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Lake Camanche Grubbin'

February 2, 2011

By Jack Naves

Jack with a Camanche Lake Rainbow Trout
Jack Naves with a fine Lake Camanche rainbow trout
landed on January 23rd.  The fish hit an orange Sepís scented grub at four feet deep.

  Last December when a friend of mine said he was grubbiní at Lake Amador, I thought he was talking about stopping for lunch in Ione.  Turns out, he was talking about trolling plastic grubs for trout (who knew?)  Until then, I thought grubs were reserved for crappie jigs.  I ended up trolling grubs with him later that year and we did pretty well.  Since then, Iíve discovered that trolling grubs is pretty popular at other places like Eagle Lake and Lake Camanche.

I recently scheduled a much needed break from some home remodeling projects and headed to Lake Camanche on January 23rd.  Some recent reports mentioned that the water temperature was in the low fifties, so I figured that the grub bite was going to be the hot ticket.

When the surface water temperatures are in the upper fifties and low sixties, fast trolling Rapalas at Lake Camanche is the way to go.  You can cover a lot of water, and trout aggressively hit the lures like runaway freight trains.  But when the water cools down, the fish arenít always in the mood to chase Rapalas going two-and-a-half miles per hour around the lake.  The winter fish are less active and you have to slow down your presentation to get them to strike.  This is where grubs come in.

Grubs do well when trolled between .75 and 1.6 miles-per-hour.  These speeds are just fast enough to get the curly tails on grubs to flap in the current.  I believe that the tail flapping action is critical to getting fish to strike.  If your grub tail isnít flapping in the current, then itís time to re-rig it to get some action going!

Speaking of rigging, all you really need to do is thread a two or three inch plastic grub onto a hook.  I like the thin-wire worm hooks that Owner produces in size 1 or 2.  There are several companies that make grubs specifically designed for trolling for trout.  They come in all colors, and some even come scented right out of the package.  Regardless of this, I still like to add a little Pro-Cure krill or herring gel to my grubs.  Iíve done the best using Sepís three inch orange scented grubs.   An orange 3 inch Sep's Grub
The weapon of choice Ė a three inch orange
grub pinned on a thin-wire worm hook.

In front of my grub, I like to run a four foot long fluorocarbon leader made out of six pound test.  Depending on how straight you thread your grub onto your hook, it may roll in small circles.  To combat line twist, I like to put a bead swivel or a ball-bearing swivel between my main line and leader.  Some people like to intentionally thread their grubs onto the hook at an angle so the grub rolls really fast.  I like mine more straight-on so there isnít much roll at all.  Itís a good thing to experiment with to see what works the best on any given day.

January 23rd was my first opportunity to fish Camanche this year, and I was pretty excited to get out on the water.  I got to the north shore ramp just before daylight.  Although it was warm and sunny the day prior, the morning brought a cool mist that glazed the boat with dew.  I cruised up the Mokelumne River arm to one of my favorite spots just as the sun cast light onto the surrounding hills.  I was fishing on my own, so I used my two-rod license to take advantage of running one top line and the other on the downrigger.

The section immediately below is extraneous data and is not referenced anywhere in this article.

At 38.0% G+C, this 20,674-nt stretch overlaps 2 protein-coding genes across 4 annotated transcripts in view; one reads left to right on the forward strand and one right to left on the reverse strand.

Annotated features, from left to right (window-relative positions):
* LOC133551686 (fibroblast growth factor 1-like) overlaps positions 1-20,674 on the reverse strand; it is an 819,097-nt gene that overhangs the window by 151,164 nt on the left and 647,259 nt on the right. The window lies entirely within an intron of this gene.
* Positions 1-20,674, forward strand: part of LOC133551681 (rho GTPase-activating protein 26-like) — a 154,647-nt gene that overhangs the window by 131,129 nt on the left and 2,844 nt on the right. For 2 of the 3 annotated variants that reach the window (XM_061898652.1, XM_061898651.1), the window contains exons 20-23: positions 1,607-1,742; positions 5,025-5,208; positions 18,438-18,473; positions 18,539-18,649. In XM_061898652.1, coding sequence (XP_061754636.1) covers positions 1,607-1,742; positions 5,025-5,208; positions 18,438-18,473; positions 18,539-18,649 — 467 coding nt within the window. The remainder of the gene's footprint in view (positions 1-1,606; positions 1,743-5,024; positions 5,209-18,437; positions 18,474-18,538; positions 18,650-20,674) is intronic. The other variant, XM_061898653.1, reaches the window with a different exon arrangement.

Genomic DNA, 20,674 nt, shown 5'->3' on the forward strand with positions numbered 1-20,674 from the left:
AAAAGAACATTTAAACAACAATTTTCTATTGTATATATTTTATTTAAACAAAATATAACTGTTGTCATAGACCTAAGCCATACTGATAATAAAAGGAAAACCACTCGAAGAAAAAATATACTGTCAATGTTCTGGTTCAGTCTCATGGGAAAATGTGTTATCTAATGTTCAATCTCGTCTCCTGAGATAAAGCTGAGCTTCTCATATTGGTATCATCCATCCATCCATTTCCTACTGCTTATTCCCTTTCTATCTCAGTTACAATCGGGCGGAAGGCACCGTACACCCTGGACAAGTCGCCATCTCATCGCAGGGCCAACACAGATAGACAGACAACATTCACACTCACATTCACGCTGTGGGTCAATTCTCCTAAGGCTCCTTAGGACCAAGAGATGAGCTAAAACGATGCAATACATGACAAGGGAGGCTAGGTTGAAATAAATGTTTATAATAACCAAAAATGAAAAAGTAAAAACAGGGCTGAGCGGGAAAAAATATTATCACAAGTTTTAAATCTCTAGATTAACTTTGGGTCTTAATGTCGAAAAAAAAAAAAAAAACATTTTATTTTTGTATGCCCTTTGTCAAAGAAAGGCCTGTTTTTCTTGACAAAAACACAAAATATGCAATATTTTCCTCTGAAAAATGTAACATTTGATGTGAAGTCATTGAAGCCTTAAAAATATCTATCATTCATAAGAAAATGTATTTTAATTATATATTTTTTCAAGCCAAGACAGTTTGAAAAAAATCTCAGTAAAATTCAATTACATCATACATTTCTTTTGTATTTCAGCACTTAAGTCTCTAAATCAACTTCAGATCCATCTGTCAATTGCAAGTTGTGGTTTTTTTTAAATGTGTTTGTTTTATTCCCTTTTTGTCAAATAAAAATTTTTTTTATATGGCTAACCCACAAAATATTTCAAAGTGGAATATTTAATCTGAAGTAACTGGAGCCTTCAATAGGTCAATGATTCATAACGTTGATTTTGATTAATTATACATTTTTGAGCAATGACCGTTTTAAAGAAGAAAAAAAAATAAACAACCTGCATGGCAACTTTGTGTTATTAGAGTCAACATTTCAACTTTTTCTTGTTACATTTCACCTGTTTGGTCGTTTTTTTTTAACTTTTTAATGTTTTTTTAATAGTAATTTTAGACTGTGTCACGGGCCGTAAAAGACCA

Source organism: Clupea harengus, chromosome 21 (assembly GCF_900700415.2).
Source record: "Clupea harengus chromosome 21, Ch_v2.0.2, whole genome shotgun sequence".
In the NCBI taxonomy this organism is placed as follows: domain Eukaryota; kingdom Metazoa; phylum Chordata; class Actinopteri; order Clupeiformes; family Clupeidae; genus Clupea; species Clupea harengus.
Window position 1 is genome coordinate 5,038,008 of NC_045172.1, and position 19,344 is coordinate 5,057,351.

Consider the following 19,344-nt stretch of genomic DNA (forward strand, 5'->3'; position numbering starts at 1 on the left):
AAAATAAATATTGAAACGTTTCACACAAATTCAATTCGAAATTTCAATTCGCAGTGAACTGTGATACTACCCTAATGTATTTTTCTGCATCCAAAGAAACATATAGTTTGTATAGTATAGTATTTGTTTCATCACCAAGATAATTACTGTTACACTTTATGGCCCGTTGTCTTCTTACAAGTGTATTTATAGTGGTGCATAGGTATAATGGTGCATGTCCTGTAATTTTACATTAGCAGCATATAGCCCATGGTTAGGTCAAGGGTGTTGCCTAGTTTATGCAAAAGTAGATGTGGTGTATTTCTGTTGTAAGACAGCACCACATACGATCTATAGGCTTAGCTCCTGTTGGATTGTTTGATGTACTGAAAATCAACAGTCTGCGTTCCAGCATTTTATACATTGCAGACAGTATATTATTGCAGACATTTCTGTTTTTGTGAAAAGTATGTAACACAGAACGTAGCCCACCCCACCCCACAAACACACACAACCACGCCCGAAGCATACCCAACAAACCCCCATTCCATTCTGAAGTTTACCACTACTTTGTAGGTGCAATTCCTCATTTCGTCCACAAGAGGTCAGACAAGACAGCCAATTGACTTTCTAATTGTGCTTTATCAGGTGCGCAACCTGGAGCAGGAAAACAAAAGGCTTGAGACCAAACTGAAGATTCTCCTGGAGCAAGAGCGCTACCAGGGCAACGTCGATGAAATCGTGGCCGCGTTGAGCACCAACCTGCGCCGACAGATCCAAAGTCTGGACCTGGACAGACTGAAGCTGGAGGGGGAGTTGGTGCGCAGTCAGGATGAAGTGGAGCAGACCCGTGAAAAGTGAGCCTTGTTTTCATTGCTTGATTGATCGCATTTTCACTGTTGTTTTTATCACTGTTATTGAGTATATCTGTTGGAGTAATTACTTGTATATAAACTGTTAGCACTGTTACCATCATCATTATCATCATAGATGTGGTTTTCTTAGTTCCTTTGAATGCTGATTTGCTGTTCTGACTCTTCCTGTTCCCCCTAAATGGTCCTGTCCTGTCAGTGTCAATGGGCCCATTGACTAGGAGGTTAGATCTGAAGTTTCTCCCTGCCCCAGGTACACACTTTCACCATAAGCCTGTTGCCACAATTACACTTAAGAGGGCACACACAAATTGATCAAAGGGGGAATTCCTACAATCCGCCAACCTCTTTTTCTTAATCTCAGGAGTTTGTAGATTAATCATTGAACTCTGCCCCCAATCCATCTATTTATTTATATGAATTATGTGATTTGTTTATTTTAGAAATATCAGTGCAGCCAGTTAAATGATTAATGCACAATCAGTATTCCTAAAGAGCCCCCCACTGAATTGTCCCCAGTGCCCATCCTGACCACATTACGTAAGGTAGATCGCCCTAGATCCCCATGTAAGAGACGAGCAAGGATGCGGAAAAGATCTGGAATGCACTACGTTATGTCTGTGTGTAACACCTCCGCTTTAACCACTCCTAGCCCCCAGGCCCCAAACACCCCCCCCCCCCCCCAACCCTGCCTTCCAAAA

At first light, the surface water temperature was a cool 51 degrees.  I ran a small threaded anchovy behind a dodger on my top line.  I let it out 100 feet behind the boat and started to let out my second rod which had the orange Sepís grub attached.  I hadnít even gotten my second rod into the downrigger when the anchovy got slammed!  It was a feisty 13Ē rainbow that I quickly released at the side of the boat.  I let out the grub 150 feet behind the boat and set it four feet deep in the downrigger.  When I fish the surface, I use my downriggers as tools to get exactly to the desired depth.  They also help to keep the lines separated from the top lines to avoid tangles when fishing with several anglers.

Jack's Cannon Downrigger
Waiting for a strike on the downrigger rod in the morning mist.  Trolling close to points and shoreline structure can be the key on cold winter mornings.

A few minutes after the first fish, I saw my downrigger rod tip shaking.  I jumped to my feet, almost slipping on the fresh dew (anybody thatís fished knows that yeah, I really do get that excited!)   It was another pan sized rainbow that had engulfed the orange grub.  This fish was bleeding so I quickly put it on ice.  For the next couple of hours the action continued, with the orange grub producing most of the strikes.  By 9:30 am, the action slowed down so I motored out to the main body of the lake to experiment with trolling Rapalas.  I didnít have any luck, so I went back to my spot upriver to finish out the day slow trolling grubs at 1.3 miles-per-hour.  I like to troll really close to the shore, focusing on points and variations in the shoreline.

The afternoon bite was pretty slow, so I called it a day at about 3:00 pm.  I had landed a total of ten fish, keeping four for a delicious ĎOrange Troutí recipe that I like to prepare.  The grubs produced as I had expected, and now I was able to head for home with fresh fillets on ice!  The fish ranged from between thirteen and seventeen inches in length.  Although I didnít hook any lunkers, they were all quality fish.

This year infertile Ďtriploidí trout are being planted into Lake Camanche by management.  While I still havenít seen lots of big fish like I did last year, this strain of trout promises to grow into huge trophy-sized proportions over time.  This winter, try grubbiní at Lake Camanche Ė youíll be glad you did!